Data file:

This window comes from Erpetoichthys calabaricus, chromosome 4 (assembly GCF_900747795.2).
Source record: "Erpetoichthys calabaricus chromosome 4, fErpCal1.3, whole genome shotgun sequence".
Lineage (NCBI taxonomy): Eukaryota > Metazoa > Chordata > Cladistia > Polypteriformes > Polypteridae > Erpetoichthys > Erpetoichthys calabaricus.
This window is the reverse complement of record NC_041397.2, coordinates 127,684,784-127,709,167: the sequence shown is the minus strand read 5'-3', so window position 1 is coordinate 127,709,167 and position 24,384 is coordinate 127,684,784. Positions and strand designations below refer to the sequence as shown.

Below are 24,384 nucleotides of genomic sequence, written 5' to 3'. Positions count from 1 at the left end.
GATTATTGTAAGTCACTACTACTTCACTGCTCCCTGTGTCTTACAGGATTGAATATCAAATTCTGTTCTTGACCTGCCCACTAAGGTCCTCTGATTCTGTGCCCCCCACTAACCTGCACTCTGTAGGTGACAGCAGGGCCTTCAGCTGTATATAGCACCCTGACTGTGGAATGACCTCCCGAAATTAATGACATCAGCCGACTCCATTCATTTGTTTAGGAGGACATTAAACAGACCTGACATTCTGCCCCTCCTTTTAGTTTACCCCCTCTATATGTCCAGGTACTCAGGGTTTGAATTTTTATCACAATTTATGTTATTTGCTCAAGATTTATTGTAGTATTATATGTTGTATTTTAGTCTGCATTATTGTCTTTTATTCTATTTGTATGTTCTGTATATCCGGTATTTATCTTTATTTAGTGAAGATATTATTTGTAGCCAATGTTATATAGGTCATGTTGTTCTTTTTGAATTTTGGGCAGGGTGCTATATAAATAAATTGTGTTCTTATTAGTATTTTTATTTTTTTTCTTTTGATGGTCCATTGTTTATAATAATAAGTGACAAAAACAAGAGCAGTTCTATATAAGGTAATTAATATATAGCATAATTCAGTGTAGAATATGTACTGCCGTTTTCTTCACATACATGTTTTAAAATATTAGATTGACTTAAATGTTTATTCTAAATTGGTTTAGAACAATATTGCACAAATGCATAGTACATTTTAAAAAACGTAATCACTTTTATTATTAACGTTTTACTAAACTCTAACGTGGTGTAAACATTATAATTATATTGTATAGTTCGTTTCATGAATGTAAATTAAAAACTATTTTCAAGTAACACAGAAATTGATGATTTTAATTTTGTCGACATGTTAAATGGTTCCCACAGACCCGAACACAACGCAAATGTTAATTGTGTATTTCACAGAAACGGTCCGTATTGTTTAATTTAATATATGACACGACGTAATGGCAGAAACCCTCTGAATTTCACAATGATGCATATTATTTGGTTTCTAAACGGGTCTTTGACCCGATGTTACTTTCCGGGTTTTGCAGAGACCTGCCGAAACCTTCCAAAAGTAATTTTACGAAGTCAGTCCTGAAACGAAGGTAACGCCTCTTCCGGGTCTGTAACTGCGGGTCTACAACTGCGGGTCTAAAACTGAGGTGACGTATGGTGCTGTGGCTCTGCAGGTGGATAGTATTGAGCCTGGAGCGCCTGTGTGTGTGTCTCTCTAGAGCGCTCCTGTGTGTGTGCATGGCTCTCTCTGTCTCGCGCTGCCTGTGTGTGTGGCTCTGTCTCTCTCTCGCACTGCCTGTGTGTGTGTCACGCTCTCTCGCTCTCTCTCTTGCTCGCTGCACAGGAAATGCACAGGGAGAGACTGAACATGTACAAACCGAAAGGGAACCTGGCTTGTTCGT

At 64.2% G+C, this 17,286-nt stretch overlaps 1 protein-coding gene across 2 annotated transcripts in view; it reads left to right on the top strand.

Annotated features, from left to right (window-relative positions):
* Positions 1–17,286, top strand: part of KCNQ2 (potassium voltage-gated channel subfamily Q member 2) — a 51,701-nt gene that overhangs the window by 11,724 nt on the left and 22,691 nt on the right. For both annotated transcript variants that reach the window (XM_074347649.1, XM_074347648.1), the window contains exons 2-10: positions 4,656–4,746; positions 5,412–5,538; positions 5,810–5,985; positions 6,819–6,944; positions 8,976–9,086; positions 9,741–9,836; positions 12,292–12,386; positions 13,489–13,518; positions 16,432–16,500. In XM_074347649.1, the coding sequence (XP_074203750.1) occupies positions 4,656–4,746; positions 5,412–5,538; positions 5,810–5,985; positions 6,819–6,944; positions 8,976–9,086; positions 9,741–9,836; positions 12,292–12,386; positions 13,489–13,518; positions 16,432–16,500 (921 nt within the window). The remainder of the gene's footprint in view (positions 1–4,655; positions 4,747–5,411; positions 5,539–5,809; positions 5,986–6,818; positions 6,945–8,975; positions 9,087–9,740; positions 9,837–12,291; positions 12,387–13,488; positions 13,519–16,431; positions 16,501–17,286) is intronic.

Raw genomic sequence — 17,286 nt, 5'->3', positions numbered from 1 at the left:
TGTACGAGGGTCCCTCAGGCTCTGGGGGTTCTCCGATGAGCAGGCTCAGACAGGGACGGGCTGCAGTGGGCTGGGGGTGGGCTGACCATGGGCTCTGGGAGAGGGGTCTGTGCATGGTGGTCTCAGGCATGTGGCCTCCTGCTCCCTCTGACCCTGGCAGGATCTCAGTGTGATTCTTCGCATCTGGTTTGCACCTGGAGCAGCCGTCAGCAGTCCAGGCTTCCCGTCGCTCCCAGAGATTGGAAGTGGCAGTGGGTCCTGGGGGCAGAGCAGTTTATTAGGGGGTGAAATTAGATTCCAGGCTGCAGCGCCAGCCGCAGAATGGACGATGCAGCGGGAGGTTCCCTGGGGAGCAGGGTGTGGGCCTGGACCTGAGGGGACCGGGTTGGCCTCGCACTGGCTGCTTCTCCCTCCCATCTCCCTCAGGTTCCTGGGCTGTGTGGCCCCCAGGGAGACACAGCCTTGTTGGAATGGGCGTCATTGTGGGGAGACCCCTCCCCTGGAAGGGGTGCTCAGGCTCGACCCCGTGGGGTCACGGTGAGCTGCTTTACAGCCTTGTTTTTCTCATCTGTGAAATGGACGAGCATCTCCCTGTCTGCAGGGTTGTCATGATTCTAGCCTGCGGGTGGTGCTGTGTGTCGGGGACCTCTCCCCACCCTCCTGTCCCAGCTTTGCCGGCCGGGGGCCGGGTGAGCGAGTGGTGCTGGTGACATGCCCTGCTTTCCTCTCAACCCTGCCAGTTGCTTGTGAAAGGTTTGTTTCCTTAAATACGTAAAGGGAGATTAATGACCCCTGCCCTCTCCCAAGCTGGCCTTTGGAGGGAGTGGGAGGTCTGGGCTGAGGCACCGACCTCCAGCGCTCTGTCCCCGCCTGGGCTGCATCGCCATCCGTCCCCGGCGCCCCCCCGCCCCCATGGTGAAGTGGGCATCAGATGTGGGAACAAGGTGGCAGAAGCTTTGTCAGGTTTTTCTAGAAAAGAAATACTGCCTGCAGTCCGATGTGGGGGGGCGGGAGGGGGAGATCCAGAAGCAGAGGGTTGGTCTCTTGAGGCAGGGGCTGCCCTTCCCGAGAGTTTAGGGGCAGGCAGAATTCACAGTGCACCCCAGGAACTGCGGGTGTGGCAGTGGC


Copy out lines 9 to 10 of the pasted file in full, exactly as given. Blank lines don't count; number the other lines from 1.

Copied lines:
* Positions 1–17,286, top strand: part of KCNQ2 (potassium voltage-gated channel subfamily Q member 2) — a 51,701-nt gene that overhangs the window by 11,724 nt on the left and 22,691 nt on the right. For both annotated transcript variants that reach the window (XM_074347649.1, XM_074347648.1), the window contains exons 2-10: positions 4,656–4,746; positions 5,412–5,538; positions 5,810–5,985; positions 6,819–6,944; positions 8,976–9,086; positions 9,741–9,836; positions 12,292–12,386; positions 13,489–13,518; positions 16,432–16,500. In XM_074347649.1, the coding sequence (XP_074203750.1) occupies positions 4,656–4,746; positions 5,412–5,538; positions 5,810–5,985; positions 6,819–6,944; positions 8,976–9,086; positions 9,741–9,836; positions 12,292–12,386; positions 13,489–13,518; positions 16,432–16,500 (921 nt within the window). The remainder of the gene's footprint in view (positions 1–4,655; positions 4,747–5,411; positions 5,539–5,809; positions 5,986–6,818; positions 6,945–8,975; positions 9,087–9,740; positions 9,837–12,291; positions 12,387–13,488; positions 13,519–16,431; positions 16,501–17,286) is intronic.

Raw genomic sequence — 17,286 nt, 5'->3', positions numbered from 1 at the left: